CO2 in Atmosphere is Now Highest Since Humans Came into Existence

Some effects such as the melting of ice sheets in Antarctica will take longer to see. Credit PA

Some effects such as the melting of ice sheets in Antarctica will take longer to see. Credit PA

This explains why the world has been a lot more warmer in recent years because heat has been trapped in carbon dioxide molecules.

On Saturday (May 11), the levels of the greenhouse gas reached 415 parts per million (ppm), as measured by the National Oceanic and Atmospheric Administration's Mauna Loa Observatory in Hawaii. He said the increase from past year will probably be around three parts per million whereas the recent average has been 2.5 ppm. There are other studies measuring greenhouse gasses like Methane who is also one of the main culprits of Carbon dioxide high levels. Sadly on another post based on Friday's measurement, he mentioned that "this is the first time in human history our plane's atmosphere has had more than 415ppm CO2". Scientists said it was extremely unlikely that the planet will ever drop below those levels again in our lifetimes. If the brink appears unremarkable (it shouldn't), it's one more indication of the unprecedented territory humanity is now charting because it blazes new trails towards environmental disaster. Going back even farther, here's a look at the Carbon dioxide levels of the past 800,000 years: It's clear that Earth has endured some significant changes to its Carbon dioxide levels in the past, occasionally even doubling for long stretches of time before calming down again. "The year-on-year increase of Carbon dioxide is getting steadily bigger as it has done throughout the whole of the 20th century", the Met Office's Dr. Chris Jones told BBC News. A study published in Nature well forecasted that if humans continued burning fossil fuels, then by the year 2250 we would be witnessing Carbon dioxide level at the same level as it was during the Triassic period some 200 million years ago.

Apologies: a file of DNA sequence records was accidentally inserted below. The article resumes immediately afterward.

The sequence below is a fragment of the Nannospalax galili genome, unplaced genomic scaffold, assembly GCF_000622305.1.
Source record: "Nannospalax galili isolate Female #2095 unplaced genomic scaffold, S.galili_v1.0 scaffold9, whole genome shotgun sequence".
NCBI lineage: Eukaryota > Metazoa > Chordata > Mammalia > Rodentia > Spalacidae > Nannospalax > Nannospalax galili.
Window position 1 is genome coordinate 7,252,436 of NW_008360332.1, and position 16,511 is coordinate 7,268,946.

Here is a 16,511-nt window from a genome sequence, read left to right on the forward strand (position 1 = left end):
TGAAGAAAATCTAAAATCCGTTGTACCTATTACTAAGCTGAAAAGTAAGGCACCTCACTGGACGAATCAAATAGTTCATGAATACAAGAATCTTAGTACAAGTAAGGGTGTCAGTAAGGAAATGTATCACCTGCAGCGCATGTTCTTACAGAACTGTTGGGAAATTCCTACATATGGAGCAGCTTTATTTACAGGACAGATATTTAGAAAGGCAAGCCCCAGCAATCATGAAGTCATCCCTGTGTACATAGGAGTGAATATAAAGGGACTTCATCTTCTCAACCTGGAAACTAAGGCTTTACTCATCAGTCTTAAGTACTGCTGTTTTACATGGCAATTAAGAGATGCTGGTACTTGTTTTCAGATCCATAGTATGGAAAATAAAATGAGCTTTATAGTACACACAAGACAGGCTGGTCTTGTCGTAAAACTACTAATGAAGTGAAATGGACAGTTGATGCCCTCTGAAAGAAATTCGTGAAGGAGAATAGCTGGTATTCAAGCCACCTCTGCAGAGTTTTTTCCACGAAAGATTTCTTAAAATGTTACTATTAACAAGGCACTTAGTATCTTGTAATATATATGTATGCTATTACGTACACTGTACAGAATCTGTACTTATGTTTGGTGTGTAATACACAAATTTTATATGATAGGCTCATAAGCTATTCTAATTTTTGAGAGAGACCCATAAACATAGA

The CO2 concentration level recorded on May 12 is far higher than any levels in more than 800,000 years of data or even before the Industrial Revolution period, where the highest recorded CO2 level was at 300 ppm.

There is excess carbon dioxide in the climate than what has been for about 800,000 years, before the human species advanced.

Average February sea-surface temperatures during the mid-Pliocene, derived from the PRISM3_SST_v1.0 dataset. This is according to the Mauna Loa Observatory who have been charting the rise through their sensors. All in all, this was not a world we are familiar with today.

The macabre rise in carbon concentration levels isn't entirely surprising. Sea levels were also up by around 20 metres. But remember, it is not as if we haven't known about this impending crisis, is it? Given this track, climate scientists knew well in advance that crossing the mark of 415 PPM would not be very far off. "The long-term increase is due to human-related emissions, especially the emissions of our burning of fossil fuels".